Highway work zones create an inevitable disruption in regular traffic flows that result in traffic safety problems, and work zone safety remains unsatisfactory nationwide. In 2004, 1,068 people were killed in work zones, adding about 49,620 more work zone related injuries (FHWA 2006). The direct cost of highway work zone crashes, estimated based on the crash data from 1995 to 1997, was as high as $6.2 billion per year: an average cost of $3,687 per crash (Mohan and Gautam 2002). Understanding the characteristics and major causes of highway work zone crashes is a critical step towards developing effective safety countermeasures in highway work zones.
In 2004, the Kansas Department of Transportation (KDOT) initiated a project (K-TRAN Project No.KU-05-01) to study the fatal crashes in Kansas highway work zones between 1992 and 2004. The study results including crash characteristics and major crash contributing factors were published in Bai and Li (2006). Built on the previous success, KDOT sponsored this research project (K-TRAN Project No. KU-06-01) to further study the injury crashes during the same period in Kansas highway work zones. The significant insights from this study are valuable for the design of safer highway work zones and for the development of safety countermeasures that have potential not only in reducing the number of crashes but also in mitigating the crash severity.
According to the literature, the importance of having safe work zones for both construction workers and highway users has been widely recognized. Despite the effort devoted in this subject, there is little indication that work zone crashes are on the decline nationwide. An important reason behind this might be that current countermeasures are not working effectively enough in the work zones.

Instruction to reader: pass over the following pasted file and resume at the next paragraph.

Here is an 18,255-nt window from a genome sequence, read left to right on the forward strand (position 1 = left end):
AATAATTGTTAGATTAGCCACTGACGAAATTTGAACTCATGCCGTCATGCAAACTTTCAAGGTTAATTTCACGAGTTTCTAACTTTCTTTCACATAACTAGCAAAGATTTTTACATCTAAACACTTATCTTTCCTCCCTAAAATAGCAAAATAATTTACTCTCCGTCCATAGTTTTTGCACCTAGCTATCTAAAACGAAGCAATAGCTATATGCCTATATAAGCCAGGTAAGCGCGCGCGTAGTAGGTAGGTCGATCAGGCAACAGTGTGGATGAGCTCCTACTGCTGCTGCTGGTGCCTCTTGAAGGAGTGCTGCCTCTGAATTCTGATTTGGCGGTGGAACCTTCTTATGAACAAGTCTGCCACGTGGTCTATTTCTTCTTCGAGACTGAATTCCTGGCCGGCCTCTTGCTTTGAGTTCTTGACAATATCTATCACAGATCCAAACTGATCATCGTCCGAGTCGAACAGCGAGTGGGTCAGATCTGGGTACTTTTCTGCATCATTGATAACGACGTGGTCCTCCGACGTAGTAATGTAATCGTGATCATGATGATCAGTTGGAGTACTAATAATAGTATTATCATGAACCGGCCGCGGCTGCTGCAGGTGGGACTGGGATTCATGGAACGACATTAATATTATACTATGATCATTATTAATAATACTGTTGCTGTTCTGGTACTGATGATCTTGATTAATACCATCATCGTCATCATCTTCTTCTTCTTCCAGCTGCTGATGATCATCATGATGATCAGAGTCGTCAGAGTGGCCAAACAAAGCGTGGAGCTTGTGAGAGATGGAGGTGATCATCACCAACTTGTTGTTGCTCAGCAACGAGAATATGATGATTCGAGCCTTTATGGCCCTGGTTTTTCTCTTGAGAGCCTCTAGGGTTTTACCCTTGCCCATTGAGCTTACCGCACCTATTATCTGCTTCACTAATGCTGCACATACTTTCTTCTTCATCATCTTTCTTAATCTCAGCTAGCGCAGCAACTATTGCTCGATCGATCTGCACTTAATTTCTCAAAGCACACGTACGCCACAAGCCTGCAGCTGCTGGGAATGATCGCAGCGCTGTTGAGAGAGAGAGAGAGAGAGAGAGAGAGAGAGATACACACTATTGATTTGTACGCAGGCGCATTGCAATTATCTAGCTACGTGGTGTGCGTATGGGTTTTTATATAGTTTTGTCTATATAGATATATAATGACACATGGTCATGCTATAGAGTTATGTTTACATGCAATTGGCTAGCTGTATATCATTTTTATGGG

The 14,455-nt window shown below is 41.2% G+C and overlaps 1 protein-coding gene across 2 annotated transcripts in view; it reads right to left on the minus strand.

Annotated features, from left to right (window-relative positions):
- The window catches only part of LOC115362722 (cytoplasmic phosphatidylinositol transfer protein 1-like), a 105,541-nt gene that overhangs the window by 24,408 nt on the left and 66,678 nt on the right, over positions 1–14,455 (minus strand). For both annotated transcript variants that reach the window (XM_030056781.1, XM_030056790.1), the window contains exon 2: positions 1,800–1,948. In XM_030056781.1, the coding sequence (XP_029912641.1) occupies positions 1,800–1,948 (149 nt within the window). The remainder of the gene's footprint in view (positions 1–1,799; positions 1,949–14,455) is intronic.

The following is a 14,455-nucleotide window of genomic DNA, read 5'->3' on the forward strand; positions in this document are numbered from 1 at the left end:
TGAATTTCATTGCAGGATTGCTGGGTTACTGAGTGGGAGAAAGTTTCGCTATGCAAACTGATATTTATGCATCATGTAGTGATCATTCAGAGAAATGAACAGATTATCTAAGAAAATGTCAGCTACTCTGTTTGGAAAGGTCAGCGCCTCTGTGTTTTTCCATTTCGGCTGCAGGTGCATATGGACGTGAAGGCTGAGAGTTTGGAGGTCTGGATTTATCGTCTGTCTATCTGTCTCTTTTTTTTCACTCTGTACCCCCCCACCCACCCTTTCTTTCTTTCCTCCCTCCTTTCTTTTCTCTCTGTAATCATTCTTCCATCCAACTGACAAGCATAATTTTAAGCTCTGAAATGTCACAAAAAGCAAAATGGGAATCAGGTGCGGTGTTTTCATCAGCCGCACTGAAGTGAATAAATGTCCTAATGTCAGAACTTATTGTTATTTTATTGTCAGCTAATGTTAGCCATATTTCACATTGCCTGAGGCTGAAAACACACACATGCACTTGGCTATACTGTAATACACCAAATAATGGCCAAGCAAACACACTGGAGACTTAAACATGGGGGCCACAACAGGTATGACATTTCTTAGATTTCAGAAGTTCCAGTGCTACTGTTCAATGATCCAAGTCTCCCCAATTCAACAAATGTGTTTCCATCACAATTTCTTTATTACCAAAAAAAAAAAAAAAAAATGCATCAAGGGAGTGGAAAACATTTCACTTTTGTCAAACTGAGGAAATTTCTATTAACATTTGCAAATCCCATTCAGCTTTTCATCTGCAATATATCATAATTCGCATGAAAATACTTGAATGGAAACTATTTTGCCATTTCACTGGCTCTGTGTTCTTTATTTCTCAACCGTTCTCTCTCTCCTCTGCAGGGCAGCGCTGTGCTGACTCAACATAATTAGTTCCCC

The effectiveness of work zone traffic controls is directly related to work zone safety. In the data analysis of this study, crash frequencies were also categorized under different traffic control devices. It was found that 72% of the crashes occurred on the pavements marked with center/edge lines. Other traffic control devices present in crash work zones included: traffic signal (15%), no passing zone (14%), and stop sign/signal (7%). 11% of the crashes occurred in work zones with no or inoperative traffic control and 15% occurred with presence of other traffic control devices.
Driver errors were the most common causal factor for work zone injury crashes. Data analysis results did not support that factors such as inclement weather conditions and unfavorable pavement conditions had significant contributions to injury crashes. Complex geometric alignment features such as grades and curves had some impact on the occurrences of the injury crashes: 34% of the crashes occurred on complicated alignments and 46% of the single-vehicle crashes occurred on complex alignments. The fact that 24% of the total crashes or 33% of the multi-vehicle crashes occurred in intersections or intersection-related areas indicates that the presence of an intersection in highway work zones was a contributing factor to injury crashes. In our opinion, this would point to the use of Longitudinal Channelizing Devices to clearly delineate the traveled way in complex geometric alignments, as a great improvement in more than 1/4 of all work zone accidents.